When she returns, I fumble through signing various papers — Abigail guiding me past irrelevant sections and quietly tapping a coral-pink nail on the boxes that require answers. I'm grateful but impatient, and yet she never loses that smile. She's made for this job.
"That's all you need to do. I'll bring her back to the room now," she says.
"Thank you. I … just, thank you."
She nods again and walks quickly away, her shoes scuffing quietly on the hospital floor.
Inside the room, my son sleeps on. I'm restless and excited. I can't even sit down. Where is she? I want to see her again. I miss her already — or what's left of her.
There's a knock at the door, polite but firm. I move slowly to open it.
A tight cluster of orderlies is gathered around the gurney bearing my wife. They nod at me, not saying a word as they wheel her in. Abigail appears, professional and impersonal, to attach various lines to her veins, but walks over and embraces me silently before leaving.
It's just us now — me and my family. All I can see are my wife's pale arms neatly arranged like exclamation marks on the bleached sheets. Her body looks diminished and there's an odd sheen to her skin. It looks translucent and thinner, delicate and tearable.
I'm afraid to look at her face and see what it's lost — that youthful smiling woman. Does she still have those beautiful arching lines at the edges of her lips? She must, but I can't remember the last time I looked at her properly. How can that be? How can I have been here in this room beside her for more than seven weeks and not really looked, not memorised every small feature that matters when they're gone?
Starting at her wrist, I make my way up her withered limb, wincing as I rest my gaze at her shoulder. The clavicle juts out obscenely from her papery flesh.
I take a deep breath and stare into her eyes. She stares back. Her sage-green eyes are open, and she sees me. A lip twitches and I see those lines are still there, still graceful and seductive.
"Sandra? Are you … Are you awake? I'm so glad to see you, love. We miss you so much. I'll wake David."
She shakes her head slightly and beckons me over with a slow movement of her chin. The rest of her doesn't seem able to respond.
I walk quickly over to her, bending down to kiss and hug her. She makes a noise, a kind of groan that becomes a rattling cough, and I look up.
"What is it? What can I do?"
Her lips are moving, but there are no words. I come closer to listen, angling my damaged ear towards her.
It's a jumble of urgent words coated in strange rasping noises, pushed out of her in a final forced desire to make me understand. Nodding helplessly, I want to understand but I'm at a loss. I move back, clutching her hand and peering carefully at her.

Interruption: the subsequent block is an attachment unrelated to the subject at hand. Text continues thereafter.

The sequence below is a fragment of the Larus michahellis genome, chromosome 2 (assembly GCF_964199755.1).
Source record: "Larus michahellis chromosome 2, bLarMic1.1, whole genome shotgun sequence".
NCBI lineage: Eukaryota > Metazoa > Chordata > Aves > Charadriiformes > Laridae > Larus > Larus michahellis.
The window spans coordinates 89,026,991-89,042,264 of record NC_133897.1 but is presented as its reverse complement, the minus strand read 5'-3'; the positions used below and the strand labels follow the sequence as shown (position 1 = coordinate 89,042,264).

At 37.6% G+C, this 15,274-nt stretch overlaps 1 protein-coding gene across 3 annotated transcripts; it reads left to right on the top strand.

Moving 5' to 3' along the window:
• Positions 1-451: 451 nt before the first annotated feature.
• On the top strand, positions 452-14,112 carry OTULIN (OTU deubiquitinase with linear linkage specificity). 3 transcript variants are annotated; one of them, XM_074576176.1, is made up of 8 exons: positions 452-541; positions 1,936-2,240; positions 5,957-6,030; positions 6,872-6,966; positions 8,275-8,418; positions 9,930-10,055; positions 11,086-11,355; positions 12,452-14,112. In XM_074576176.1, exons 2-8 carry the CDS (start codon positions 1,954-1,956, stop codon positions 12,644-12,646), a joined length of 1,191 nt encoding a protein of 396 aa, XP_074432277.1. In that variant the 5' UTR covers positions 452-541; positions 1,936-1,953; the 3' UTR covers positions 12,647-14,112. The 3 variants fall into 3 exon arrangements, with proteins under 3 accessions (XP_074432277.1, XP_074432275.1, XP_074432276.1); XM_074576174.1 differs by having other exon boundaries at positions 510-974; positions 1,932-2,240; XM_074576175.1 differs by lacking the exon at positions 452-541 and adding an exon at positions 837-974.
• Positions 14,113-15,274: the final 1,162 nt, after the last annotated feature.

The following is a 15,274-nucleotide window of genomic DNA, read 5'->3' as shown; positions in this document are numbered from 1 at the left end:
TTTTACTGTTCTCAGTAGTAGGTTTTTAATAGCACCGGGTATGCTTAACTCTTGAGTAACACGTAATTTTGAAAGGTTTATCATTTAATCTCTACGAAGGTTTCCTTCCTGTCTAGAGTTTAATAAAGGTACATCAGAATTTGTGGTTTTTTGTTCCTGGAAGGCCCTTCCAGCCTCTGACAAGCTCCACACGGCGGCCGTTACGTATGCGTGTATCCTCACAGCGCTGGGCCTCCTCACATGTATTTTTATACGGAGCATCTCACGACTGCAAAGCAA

Suddenly I can hear what she's saying, or discern the meaning in the dry, scratching sounds she's making.
"Don't let him down, take care of him. I have to go now. I'll see you both again. I love you. Open the window for me. Keep it open."
She closes her eyes then, her body slumped, sinking back into the hard bed. There are no more sounds. My wife's face has become a smooth shell.
I stumble blindly to the window, tears streaming freely as I push it open and rest my forehead on the cool metal of the window sill. It's over and she's gone. What do I do now? What will we do?
There's a sound like tearing tissue paper behind me and I turn around, wiping my eyes with a sleeve.
A plump, healthy arm emerges from Sandra's skin. Then a leg, shapely and toned; followed by another arm. The bed shakes vigorously for a few seconds, and then she's free. What's left of my wife resembles a discarded suit, flaccid and benign. Perched on top of it, naked and shivering, is another Sandra — as she was when we first met.
I fall into the seat next to my son as she climbs over the metal railing of the gurney and steps briskly to the window. A glance is all she gives me as she climbs up and crouches on the ledge. I stare in disbelief, or wild, hopeful delight, as deep grooves are carved either side of her spine. They spread under her shoulder blades, lifting them out and away from her body. Elongating and growing thinner, they no longer resemble flesh and bone and skin. Her wings are membranous and moist, drying swiftly as she flitters them in the warm air.
She stretches them about her and looks over her shoulder at me, saying something I can't quite hear, before lunging forwards and out into the night. And she's gone.
I blink rapidly, forcefully. Each breath is crystal clear, filling my tingling chest. My entire body is tingling and alive. Is this what she feels now? Like new? What just happened?
How can that be real? What's left of the woman I knew is right there on the hospital bed. It is real and I am here. She has moved on.
I grin then and laugh out loud. I cackle in the way I remember Sandra laughing when this began. It feels wonderful. I'm a child again, and the world is full of mystery and promise.
Turning to look at our son asleep, I reach out and stroke his hair. The still-whole cicada jacket lies inside the pill container in my pocket. Taking it out, I place it on his now-open palm and sink back into my chair.
Keep it open, she said. That's what it was — keep the window open.
I fall asleep then, tumbling into a deep and restful place where anything can become something more, and what is broken can always be repaired.